Sunday, January 21, 2007

NYT Book Review: Roberts & Klibanoff, The Race Beat

THE RACE BEAT: The Press, the Civil Rights Struggle, and the Awakening of a Nation, by Gene Roberts and Hank Klibanoff, is reviewed by Raymond Arsenault in the Book Review section of today's New York Times. The review begins:
Historians of the civil rights era have long recognized the impact of the press on the character and pace of the movement. From William Bradford Huie’s graphic 1955 interview with the unrepentant killers of Emmett Till to the televised images of Bull Connor’s attack dogs snapping at young demonstrators in the streets of Birmingham to the eyewitness accounts of the beatings of voting rights marchers in Selma, Ala., the power of the pen and the camera has been memorable. Until now, however, no one has offered an in-depth analysis of how and why the news media came to play such an important role in the struggle for racial justice.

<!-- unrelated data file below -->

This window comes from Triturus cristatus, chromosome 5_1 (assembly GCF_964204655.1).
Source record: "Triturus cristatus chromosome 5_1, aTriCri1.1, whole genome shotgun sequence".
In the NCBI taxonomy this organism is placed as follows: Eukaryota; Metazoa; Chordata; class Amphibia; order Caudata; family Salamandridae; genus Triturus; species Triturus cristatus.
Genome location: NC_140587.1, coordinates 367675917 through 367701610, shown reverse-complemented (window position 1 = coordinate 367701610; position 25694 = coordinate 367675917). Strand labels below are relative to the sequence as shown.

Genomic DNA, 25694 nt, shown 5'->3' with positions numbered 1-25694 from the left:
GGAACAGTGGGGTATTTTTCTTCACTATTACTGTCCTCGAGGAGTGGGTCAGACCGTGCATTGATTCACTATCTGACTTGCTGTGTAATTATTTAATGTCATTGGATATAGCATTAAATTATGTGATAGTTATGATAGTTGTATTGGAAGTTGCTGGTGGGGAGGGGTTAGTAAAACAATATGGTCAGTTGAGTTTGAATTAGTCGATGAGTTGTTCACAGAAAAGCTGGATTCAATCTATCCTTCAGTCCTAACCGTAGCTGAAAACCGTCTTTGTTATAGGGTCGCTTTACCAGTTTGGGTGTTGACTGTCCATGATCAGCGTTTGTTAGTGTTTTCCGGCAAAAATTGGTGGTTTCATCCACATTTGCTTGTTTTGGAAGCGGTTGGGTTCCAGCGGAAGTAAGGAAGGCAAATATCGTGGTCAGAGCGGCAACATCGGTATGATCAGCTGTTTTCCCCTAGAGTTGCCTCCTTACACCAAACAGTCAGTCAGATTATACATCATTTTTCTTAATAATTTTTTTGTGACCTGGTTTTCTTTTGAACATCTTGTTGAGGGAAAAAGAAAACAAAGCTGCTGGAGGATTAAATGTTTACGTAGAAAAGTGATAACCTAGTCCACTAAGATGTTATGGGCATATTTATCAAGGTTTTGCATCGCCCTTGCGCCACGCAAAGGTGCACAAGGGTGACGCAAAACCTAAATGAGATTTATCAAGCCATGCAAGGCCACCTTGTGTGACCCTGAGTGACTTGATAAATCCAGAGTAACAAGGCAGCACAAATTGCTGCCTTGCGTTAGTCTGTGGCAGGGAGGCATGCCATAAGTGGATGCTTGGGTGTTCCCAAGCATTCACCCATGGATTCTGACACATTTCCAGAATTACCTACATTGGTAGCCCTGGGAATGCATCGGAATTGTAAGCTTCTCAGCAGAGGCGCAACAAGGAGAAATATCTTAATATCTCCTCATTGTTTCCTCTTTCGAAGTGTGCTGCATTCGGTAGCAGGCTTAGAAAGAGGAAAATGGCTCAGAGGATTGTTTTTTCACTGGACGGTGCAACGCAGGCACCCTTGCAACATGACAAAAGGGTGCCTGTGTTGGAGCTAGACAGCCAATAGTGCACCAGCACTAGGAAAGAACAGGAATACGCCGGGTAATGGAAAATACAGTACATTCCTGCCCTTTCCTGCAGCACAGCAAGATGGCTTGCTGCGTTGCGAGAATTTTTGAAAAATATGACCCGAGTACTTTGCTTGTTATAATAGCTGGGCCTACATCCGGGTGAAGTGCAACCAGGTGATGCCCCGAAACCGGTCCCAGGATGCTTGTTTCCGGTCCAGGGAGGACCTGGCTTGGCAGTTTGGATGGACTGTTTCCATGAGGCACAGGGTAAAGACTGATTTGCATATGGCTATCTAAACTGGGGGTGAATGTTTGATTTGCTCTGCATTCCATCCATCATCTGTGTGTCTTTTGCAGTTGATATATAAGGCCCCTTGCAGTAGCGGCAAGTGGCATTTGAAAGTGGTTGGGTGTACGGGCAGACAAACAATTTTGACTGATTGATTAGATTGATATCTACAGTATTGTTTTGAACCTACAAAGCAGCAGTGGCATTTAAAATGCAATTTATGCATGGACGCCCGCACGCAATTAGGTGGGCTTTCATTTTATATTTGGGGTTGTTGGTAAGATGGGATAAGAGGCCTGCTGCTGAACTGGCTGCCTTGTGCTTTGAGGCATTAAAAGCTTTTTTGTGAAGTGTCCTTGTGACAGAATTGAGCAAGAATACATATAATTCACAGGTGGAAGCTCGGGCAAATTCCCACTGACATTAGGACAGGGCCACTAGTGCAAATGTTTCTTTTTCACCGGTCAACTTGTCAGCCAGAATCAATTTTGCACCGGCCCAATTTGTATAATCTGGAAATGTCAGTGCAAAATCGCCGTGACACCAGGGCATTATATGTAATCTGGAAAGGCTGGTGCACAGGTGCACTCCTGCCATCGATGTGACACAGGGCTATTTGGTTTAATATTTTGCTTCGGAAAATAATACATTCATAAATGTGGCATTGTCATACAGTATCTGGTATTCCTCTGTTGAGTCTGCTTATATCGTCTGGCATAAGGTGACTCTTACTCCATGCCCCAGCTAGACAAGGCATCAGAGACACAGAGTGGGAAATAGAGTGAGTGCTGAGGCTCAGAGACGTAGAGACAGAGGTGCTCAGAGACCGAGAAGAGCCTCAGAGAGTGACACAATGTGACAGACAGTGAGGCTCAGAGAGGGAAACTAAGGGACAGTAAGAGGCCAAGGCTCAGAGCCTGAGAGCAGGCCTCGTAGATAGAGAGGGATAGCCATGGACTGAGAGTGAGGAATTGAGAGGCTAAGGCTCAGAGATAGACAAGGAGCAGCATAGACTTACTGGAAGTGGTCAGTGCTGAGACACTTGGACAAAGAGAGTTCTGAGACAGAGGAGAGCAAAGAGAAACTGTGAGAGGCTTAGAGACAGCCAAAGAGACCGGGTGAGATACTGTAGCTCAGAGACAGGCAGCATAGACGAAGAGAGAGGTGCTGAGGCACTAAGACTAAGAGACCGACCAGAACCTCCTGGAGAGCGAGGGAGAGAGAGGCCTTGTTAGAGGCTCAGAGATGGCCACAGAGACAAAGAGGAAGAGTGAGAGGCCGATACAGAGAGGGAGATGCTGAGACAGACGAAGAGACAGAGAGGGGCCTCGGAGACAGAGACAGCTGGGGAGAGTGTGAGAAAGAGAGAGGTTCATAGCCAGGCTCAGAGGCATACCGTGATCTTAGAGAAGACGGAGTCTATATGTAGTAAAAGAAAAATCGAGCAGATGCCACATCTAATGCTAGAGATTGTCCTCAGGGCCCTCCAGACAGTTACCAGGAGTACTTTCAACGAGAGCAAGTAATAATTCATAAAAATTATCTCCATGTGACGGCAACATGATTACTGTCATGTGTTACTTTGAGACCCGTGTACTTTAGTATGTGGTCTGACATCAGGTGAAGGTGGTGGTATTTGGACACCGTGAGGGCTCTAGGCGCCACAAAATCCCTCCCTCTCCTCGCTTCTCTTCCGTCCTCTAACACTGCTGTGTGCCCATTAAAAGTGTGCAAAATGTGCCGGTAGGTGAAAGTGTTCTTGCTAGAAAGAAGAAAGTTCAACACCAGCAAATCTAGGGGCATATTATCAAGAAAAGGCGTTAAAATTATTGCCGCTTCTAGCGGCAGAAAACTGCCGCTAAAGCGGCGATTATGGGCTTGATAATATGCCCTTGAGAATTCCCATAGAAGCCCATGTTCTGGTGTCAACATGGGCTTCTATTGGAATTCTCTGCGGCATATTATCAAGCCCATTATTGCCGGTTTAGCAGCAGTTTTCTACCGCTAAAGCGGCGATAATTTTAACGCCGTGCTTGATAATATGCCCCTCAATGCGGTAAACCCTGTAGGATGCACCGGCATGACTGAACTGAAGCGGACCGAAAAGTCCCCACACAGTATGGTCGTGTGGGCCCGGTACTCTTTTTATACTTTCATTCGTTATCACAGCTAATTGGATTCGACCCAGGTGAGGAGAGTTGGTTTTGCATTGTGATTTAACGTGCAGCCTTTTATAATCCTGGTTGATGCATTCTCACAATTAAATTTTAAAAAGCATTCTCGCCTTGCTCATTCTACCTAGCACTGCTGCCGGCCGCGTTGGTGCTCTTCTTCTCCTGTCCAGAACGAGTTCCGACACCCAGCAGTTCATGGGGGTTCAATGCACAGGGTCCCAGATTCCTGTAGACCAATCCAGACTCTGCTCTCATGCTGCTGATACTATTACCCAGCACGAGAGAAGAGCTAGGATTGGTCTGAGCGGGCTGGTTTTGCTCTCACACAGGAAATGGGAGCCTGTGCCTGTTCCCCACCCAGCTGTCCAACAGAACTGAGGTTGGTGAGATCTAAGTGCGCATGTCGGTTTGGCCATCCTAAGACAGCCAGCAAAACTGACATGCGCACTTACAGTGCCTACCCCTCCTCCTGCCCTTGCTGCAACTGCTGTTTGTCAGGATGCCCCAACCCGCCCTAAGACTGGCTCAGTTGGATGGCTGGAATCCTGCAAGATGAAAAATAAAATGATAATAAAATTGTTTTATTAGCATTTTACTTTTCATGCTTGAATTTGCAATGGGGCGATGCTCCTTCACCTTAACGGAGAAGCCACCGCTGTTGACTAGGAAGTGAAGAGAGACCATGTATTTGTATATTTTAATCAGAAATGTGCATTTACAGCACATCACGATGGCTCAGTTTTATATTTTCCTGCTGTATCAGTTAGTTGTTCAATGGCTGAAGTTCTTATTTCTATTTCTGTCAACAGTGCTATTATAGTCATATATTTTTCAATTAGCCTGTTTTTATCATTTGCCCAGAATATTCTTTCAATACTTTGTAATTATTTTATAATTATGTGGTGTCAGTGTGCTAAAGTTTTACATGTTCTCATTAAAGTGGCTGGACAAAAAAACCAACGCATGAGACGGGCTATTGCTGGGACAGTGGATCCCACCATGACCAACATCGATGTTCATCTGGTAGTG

In “The Race Beat,” the veteran journalists Gene Roberts and Hank Klibanoff painstakingly trace the evolution of civil rights press coverage in the South from the publication of “An American Dilemma,” by Gunnar Myrdal, in 1944 to the assassination of the Rev. Dr. Martin Luther King Jr. in 1968....

For the rest, click here.

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